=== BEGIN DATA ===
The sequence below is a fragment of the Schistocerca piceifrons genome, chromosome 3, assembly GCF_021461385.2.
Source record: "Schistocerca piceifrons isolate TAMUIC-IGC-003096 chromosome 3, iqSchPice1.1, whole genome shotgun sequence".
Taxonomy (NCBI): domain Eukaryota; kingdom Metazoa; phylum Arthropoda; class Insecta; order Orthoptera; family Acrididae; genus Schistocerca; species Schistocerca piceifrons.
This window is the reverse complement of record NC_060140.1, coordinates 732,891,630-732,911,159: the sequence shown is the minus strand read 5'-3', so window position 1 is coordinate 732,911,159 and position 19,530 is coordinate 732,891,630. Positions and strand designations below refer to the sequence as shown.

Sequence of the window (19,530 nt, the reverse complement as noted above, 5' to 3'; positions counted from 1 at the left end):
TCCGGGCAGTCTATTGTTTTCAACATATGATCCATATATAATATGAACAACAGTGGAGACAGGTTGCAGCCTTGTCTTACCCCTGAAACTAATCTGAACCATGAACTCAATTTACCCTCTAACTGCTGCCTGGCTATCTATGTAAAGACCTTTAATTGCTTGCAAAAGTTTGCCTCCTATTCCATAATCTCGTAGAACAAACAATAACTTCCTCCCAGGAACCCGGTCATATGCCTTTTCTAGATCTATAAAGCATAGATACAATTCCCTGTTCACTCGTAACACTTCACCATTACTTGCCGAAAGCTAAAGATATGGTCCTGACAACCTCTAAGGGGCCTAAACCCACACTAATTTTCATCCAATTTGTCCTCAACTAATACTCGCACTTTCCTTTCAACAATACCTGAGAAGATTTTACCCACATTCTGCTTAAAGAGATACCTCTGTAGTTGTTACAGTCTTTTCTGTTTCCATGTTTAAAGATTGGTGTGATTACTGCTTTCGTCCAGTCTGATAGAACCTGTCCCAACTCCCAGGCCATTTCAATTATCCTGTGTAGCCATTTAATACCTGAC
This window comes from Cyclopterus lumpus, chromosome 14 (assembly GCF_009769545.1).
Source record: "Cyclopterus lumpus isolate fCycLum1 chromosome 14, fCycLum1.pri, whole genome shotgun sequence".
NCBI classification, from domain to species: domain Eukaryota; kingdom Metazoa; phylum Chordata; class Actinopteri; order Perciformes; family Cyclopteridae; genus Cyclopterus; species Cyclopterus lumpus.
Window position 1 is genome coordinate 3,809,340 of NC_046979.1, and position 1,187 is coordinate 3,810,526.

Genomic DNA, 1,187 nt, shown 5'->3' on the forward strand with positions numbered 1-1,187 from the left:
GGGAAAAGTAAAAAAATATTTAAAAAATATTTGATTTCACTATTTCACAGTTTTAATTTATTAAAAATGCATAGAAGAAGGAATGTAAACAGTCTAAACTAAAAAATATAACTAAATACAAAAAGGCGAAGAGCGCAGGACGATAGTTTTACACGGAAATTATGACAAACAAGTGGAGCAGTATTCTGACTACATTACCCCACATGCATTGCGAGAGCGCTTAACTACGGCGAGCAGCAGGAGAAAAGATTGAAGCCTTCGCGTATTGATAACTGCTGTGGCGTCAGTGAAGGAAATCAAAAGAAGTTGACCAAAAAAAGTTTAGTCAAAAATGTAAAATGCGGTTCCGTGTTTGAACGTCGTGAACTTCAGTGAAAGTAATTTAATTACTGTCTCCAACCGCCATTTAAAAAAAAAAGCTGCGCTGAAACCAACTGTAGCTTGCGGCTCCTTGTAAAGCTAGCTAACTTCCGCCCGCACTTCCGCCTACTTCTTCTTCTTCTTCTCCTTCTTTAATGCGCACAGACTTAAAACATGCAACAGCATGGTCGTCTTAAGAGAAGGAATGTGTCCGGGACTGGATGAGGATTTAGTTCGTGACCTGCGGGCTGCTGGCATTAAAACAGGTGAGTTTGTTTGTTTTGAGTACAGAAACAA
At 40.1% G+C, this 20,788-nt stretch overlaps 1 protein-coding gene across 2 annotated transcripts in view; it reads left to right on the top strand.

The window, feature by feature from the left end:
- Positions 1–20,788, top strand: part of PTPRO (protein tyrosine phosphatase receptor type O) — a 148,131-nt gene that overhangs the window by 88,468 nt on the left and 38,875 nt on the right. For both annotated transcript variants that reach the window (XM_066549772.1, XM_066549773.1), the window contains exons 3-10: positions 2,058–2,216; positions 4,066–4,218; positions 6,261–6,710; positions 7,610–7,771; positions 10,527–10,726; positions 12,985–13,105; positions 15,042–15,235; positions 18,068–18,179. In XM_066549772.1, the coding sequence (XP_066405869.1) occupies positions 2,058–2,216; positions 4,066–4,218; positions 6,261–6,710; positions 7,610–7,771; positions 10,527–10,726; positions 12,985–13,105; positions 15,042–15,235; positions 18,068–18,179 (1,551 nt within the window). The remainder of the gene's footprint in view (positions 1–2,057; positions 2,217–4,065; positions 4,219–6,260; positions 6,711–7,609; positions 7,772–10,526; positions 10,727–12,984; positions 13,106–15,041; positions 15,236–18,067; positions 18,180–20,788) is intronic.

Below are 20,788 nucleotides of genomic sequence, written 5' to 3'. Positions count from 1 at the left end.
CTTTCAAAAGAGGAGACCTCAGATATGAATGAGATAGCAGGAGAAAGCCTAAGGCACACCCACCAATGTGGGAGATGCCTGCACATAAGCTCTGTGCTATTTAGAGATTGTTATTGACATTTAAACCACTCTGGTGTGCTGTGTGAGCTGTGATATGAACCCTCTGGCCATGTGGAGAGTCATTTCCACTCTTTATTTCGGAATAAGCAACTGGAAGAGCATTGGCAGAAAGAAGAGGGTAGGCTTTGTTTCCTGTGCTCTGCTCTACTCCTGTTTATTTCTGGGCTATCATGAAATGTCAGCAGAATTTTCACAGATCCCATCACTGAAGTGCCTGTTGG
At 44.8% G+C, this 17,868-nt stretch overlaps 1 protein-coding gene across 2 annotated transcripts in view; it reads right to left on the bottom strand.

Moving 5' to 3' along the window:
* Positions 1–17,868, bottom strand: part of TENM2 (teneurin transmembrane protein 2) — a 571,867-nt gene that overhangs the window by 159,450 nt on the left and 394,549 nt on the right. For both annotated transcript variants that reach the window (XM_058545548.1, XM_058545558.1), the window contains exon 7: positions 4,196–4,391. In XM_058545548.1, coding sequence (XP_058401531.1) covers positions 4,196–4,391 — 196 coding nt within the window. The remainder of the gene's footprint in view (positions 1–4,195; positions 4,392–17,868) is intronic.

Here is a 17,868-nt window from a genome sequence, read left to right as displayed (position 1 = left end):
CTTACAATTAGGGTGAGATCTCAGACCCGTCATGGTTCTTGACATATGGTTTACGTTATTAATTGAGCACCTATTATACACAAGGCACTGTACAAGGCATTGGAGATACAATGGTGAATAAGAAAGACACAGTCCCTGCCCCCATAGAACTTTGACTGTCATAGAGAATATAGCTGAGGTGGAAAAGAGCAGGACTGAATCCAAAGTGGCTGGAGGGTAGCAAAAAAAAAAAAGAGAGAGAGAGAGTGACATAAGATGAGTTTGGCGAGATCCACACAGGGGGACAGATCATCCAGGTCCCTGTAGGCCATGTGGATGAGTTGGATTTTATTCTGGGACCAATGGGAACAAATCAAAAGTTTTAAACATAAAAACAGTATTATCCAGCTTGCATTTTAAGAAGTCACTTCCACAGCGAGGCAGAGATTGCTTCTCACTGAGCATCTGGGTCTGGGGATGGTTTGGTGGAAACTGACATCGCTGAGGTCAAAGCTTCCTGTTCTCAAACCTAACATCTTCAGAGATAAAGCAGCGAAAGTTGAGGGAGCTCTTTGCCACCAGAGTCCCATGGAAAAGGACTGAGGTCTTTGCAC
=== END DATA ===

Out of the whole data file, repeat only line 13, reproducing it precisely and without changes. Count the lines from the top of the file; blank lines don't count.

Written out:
At 40.1% G+C, this 20,788-nt stretch overlaps 1 protein-coding gene across 2 annotated transcripts in view; it reads left to right on the top strand.